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Transformation (part 2)
Acts 9:15


The first thing I think of when I hear the word "transformation" is the sudden, radical change that happened in Saul of Tarsus' life when he met the Risen Lord on the Road to Damascus. Perhaps it is the stark contrast resulting from the encounter or maybe it is the relatively short time the change took that grabs my attention, I'm not sure. But one thing I'm sure of, not all transformations are like that.

Some are slow, tedious and gradual. Sometimes they are so slow, the contrast is camouflaged by the repetitive tick of the clock. Have you ever seen time-lapsed photography of a seed's germination process? With the clock sped up, the roots extend, the small shoot emerges and a plant begins to grow. But who would have the patience to watch the process without the benefit of time lapse photography? The change is so gradual it will go unnoticed to the naked eye.

But even when the change happens instantaneously, there is a process involved. We often don't notice the process and only focus on "the moment of change." It is all a matter of perspective. If you take a pencil and hold it in front of your face, with the eraser on the left and the lead to the right, you will see an object, about seven inches in length. But you can rotate the pencil 90 degrees until all you can see is the eraser. So, is the pencil a yellow object seven inches in length or is it a pink object, about a quarter of an inch in diameter? From one perspective, it appears as a pink object a quarter of an inch in diameter, but when it is rotated to give a third dimension, it is easy to see that it is a yellow object about seven inches in length.

Is the perceptive that Salvation is only a point in time inadequate? Was Saul's salvation instantaneous? Well, yes. The encounter on the Road to Damascus was a defining moment. But before you miss the pencil for the eraser, consider the Lord's words to Ananias in Acts 9:15. "Go! This man is my chosen instrument to carry my name before the Gentiles and their kings and before the people of Israel. (NIV)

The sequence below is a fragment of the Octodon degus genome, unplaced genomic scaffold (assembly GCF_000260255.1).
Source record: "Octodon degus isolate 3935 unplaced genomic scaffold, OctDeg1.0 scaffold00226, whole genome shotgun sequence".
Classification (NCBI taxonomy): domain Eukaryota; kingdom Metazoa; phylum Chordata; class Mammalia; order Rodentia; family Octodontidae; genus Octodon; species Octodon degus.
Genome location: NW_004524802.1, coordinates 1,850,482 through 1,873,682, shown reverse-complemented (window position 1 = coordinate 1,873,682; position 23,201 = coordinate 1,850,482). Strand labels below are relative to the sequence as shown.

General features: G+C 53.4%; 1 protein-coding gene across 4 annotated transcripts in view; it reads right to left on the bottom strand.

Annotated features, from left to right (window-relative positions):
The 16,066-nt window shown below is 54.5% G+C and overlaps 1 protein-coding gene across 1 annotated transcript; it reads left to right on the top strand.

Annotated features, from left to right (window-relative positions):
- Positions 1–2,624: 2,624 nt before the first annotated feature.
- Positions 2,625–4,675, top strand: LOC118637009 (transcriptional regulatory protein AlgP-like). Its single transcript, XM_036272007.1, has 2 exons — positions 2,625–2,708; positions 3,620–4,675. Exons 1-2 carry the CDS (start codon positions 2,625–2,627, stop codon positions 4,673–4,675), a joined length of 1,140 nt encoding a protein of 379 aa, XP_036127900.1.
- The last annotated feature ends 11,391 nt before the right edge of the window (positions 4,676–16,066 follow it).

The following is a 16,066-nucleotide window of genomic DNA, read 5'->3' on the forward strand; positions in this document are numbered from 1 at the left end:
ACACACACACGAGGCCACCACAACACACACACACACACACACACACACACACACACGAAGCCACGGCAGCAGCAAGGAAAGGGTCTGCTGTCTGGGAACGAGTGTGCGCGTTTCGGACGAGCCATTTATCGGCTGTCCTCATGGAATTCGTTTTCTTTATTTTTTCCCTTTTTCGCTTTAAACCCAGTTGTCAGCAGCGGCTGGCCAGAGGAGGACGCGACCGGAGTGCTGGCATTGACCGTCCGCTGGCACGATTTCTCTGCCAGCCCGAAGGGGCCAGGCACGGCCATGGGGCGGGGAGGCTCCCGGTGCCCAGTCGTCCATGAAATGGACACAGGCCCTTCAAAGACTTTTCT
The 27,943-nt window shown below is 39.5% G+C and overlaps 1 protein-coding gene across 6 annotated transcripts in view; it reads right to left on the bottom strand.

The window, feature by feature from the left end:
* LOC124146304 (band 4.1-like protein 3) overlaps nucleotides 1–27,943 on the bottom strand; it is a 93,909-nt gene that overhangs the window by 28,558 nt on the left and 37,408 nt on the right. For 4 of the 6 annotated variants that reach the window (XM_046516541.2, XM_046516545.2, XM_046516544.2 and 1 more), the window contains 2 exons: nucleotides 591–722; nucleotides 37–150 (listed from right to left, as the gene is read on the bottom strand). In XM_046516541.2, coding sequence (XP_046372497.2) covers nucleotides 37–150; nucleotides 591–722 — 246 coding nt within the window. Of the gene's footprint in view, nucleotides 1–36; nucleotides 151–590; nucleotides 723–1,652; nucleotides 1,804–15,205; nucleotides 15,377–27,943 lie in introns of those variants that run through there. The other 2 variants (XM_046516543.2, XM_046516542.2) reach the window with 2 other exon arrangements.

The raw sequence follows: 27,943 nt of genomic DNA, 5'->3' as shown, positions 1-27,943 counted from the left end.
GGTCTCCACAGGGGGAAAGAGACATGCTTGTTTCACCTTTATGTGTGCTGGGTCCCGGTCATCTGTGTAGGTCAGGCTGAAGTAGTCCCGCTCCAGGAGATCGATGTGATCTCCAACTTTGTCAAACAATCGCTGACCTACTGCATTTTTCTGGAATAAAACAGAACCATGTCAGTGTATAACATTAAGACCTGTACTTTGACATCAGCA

What time frame does the phrase "chosen instrument" suggest? Did God's act of "choosing" and the blinding light happen at the same time? The Apostle Paul didn't view it that way. In Ephesians 1:4, he wrote, "According as he hath chosen us in him before the foundation of the world, that we should be holy and without blame before him in love." (NIV)

Before God created the world, He looked through eternity into time and chose Saul of Tarsus to become a witness to the Gentiles, and their kings and the people of Israel. There is a sense in which Saul's transformation began before he was even born. It began in the heart of God in eternity.

But another pertinent question is, did Saul's transformation end on the Road to Damascus? Or did it continue the rest of his life?

Saul followed the Lord's instructions and went to see Ananias and Ananias followed the Lord's instructions and met with Saul. Both actions were an exercise of faith. Saul blindly following the word of the Lord, literally. And Ananias following the word of the Lord with his eyes wide open.

I'm not sure which is harder.

Imagine how you would react if the Lord asked you to go and speak to someone who had a reputation for killing Christians? Would you be excited about that visitation assignment? 

I'm not sure how excited he was, but Ananias was obedient.

"Then Ananias went to the house and entered it. Placing his hands on Saul, he said, 'Brother Saul, the Lord--Jesus, who appeared to you on the road as you were coming here--has sent me so that you may see again and be filled with the Holy Spirit.' [18] Immediately, something like scales fell from Saul's eyes, and he could see again. He got up and was baptized, [19] and after taking some food, he regained his strength. Saul spent several days with the disciples in Damascus." (Acts 9:17-19 NIV)

After meeting with Ananias, Saul was baptized. That act was an act of obedience, but it was also the way Saul entered into the church. And in doing so, he was submitting his soul to the care of the disciples, who spent several days with Saul, teaching him the ways of the Lord.